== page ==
Creating Cashflow With Apartment Wholesaling | Building Wealth
Creating cashflow with apartment wholesaling. If you were talking about this with another real estate entrepreneur the conversation would probably revolve around doing more deals. A series of lump sum cash assignment fees occurring more frequently.
This would definitely be the case if you were flipping single family homes. The deals are simpler to do, they don’t take as long. But it’s different with apartment buildings.
Apartment buildings are income property. So 3-6 months after you wholesale a property to a new buyer, that investor (assuming they get straight to work on their turnaround plan) will soon be earning increased amounts of net operating income.
This creates options for you as an apartment wholesaler you don’t really have when flipping houses.
Your edge as an apartment wholesaler is to put extra time, effort, and emphasis on marketing and negotiating in order to assemble a lot of sellers with seeds of motivation in their ownership of the property, that then germinate and grow into a full on crisis that requires rapid liquidation of the property at rock bottom price.
Due to this being all you do, you can afford to put all your time and effort into identifying motivated apartment owners, and following up with them. This is how you get your double discount cash prices, and inordinately favorable (to you) terms for owner financing.
You Create Value
So even when you mark up deals with your assignment fee, they still stand out as a smoking hot deal in the company of all the other retail or mediocre listing prices, and investors start bombarding your phone, email, and LinkedIn inbox.
20 units, worth $1.1M fully stabilized. 55% vacancy, below market rents, needing repairs, you negotiate $405K with the seller, and start promoting the deal with your $50K assignment fee factored in, at $455K.
Before the week is out you have 15+ buyers you have identified as “serious”; one in particular who is completely unfazed by whatever obstacle you put in front of him. He clearly wants the deal.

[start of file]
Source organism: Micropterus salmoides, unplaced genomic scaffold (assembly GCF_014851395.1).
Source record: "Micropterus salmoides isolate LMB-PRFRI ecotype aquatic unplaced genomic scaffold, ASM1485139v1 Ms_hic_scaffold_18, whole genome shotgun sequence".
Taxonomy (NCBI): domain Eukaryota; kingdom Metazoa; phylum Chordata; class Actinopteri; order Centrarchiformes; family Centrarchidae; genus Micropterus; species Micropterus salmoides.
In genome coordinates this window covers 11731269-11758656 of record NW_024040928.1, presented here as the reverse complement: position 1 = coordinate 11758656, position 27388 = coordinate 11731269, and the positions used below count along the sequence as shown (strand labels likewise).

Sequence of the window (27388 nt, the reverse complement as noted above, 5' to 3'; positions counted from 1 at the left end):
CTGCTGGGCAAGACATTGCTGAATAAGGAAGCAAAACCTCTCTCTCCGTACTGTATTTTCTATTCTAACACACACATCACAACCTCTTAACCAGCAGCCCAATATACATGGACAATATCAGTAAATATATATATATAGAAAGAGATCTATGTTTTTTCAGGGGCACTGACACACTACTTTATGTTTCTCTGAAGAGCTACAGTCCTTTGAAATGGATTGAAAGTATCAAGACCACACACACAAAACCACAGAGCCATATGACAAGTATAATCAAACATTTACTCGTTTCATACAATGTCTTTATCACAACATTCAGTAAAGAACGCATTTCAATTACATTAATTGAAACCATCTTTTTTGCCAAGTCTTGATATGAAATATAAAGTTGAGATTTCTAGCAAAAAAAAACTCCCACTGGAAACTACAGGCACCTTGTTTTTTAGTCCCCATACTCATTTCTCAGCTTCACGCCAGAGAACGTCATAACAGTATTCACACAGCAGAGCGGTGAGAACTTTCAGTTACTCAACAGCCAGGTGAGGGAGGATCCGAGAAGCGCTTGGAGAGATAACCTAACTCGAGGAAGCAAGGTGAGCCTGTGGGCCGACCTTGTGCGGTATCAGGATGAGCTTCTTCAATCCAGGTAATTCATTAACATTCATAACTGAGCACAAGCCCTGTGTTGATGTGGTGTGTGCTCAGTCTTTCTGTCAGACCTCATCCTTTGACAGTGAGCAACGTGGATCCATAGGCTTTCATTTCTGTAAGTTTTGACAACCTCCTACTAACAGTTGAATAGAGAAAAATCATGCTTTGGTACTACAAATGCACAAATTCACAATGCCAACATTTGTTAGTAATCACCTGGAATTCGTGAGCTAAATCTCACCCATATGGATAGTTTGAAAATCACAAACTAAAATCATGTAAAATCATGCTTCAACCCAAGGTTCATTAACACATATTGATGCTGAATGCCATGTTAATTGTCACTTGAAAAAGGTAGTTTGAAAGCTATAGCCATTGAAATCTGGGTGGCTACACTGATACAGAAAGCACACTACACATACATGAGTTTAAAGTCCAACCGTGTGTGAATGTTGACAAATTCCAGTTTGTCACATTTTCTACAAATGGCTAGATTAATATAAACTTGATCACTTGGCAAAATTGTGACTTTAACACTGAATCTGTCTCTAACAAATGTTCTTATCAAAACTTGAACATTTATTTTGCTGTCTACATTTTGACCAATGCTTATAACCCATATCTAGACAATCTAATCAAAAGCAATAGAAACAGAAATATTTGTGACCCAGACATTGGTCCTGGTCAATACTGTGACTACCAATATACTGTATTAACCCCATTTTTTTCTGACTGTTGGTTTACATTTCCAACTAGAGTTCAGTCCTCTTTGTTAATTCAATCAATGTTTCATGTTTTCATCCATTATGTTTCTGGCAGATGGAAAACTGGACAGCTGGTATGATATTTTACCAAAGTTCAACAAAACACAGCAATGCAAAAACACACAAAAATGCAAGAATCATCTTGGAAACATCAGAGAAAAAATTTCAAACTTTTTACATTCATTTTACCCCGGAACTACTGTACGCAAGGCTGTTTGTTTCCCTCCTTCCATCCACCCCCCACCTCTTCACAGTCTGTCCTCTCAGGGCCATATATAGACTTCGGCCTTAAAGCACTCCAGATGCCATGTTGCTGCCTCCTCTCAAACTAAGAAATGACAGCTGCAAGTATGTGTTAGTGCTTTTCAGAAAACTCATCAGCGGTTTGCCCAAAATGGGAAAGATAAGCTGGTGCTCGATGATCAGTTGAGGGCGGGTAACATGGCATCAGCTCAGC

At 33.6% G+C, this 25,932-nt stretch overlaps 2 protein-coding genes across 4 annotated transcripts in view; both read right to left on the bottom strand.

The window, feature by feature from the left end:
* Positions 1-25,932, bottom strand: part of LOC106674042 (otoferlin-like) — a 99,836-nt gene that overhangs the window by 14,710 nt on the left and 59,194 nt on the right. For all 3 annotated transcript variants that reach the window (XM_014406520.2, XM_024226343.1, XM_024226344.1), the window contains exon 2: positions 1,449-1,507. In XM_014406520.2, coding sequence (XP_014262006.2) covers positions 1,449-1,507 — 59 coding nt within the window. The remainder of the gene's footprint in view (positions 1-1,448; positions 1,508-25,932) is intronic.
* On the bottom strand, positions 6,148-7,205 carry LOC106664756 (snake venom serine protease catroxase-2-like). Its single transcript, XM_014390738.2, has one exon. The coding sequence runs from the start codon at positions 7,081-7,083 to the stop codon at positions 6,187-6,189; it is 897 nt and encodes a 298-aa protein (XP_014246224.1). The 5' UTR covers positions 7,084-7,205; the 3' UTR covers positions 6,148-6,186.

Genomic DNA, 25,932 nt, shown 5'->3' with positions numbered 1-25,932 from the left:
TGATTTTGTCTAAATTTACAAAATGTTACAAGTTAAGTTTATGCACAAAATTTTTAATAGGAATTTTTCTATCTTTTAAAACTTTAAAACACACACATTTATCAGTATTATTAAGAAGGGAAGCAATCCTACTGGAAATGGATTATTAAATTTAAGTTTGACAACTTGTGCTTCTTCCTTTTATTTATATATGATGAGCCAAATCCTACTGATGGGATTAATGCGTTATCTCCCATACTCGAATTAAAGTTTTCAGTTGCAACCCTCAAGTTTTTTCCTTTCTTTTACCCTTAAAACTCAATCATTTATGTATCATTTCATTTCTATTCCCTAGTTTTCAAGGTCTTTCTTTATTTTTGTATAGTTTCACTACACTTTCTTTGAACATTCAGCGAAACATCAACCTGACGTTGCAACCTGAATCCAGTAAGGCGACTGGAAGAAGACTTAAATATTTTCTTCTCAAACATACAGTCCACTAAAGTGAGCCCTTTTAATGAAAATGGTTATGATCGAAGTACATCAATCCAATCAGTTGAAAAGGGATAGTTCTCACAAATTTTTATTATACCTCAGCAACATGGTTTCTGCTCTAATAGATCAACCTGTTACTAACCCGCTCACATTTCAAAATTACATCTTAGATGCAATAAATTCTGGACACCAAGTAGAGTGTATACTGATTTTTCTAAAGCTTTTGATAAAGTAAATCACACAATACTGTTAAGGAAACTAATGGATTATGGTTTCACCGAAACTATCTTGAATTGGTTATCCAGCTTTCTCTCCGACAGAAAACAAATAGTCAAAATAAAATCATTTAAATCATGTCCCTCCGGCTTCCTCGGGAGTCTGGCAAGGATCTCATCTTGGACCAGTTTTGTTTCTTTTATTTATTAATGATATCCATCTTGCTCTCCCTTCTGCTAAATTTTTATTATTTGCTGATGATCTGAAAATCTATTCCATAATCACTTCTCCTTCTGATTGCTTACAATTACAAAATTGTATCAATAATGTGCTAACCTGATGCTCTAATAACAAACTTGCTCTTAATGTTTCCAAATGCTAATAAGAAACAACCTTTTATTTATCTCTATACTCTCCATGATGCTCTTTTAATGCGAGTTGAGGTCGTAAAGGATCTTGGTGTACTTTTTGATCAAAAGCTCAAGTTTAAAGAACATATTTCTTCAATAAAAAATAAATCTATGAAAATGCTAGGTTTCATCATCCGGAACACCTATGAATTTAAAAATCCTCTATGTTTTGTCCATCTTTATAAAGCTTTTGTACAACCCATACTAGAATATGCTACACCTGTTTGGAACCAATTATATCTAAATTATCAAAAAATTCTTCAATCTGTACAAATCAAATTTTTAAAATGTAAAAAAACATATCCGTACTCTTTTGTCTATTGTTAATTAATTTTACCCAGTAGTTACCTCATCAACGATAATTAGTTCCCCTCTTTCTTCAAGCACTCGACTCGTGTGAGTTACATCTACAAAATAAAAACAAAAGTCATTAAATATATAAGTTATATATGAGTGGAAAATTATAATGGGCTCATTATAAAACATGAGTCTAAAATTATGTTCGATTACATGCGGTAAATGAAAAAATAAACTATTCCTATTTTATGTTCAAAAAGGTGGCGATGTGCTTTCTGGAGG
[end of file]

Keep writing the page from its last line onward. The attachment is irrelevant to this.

At this point you have some options in how you take your $50,000 assignment fee.
You can take it as an all-cash payment, which is typical. But, you can also take it as a note; say, interest only payments of $417 per month, with a three-year balloon. You can take it as a combination; $20K cash at closing, a $30K note paying $250 per month with a four year balloon.
Whatever you and the new buyer agree to, whatever makes sense for the deal and both parties involved.
Usually, carrying a note for your assignment fee will be negotiated in as a way to lower the cash required the buyer needs to bring to the closing table, and thus a big plus for him/her. Part of the conditions for you doing that would be the note is secured by ownership units in the LLC, rather than sitting in 2nd position behind bridge or other financing. So in the case of any default, there’s no messing around with foreclosure, or being foreclosed off.
Buyer doesn’t want to do that? Fine, just pay the entire fee in cash at closing. Your choice.
For the most part though, your buyer screening will have netted you a serious buyer who is appreciative of your creativity and flexibility, is well funded and has no intention of doing anything except executing on their turnaround plan in military fashion to increase the NOI, so they can refi at the earliest opportunity.
You, A Banker?
So which position would you rather be in? The apartment operator who is running around every month fixing properties, leasing units, whipping tenants to get the rent paid in? Or would you rather be the noteholder, whose main concern each month the payment due them is paid in on time?
Sure it’s less money, but you are leveraging the time and effort of the apartment operator, who is doing everything they need to do to collect rents and make sure the property is a viable business unit … so the payment can be made to you on the first of the month.
Does this sound familiar?
It should. This is what banks do; create notes, let their borrowers work their buns off to make the money to pay the interest each month. Banks do it using other people’s money to make the loans. You are doing buy using another person’s property to create a value-add upside opportunity for an apartment investor
Bigger Deals, Bigger Payments
The example used here was a 20 unit building. Nothing changes when the property is a 100 unit, or 200 unit building, except the size of the note. $250 per month becomes $2,500 per month, or $4,000 per month.
Over time these notes add up, and you are developing some meaningful cashflow. You may have to take a property back here and there, but it’s transfer of ownership, not foreclosure. You get a second bite at the apple on the same property.
It is more efficient, and in the end, more profitable.
If you are looking at creating cashflow with apartment wholesaling, this is how to do it.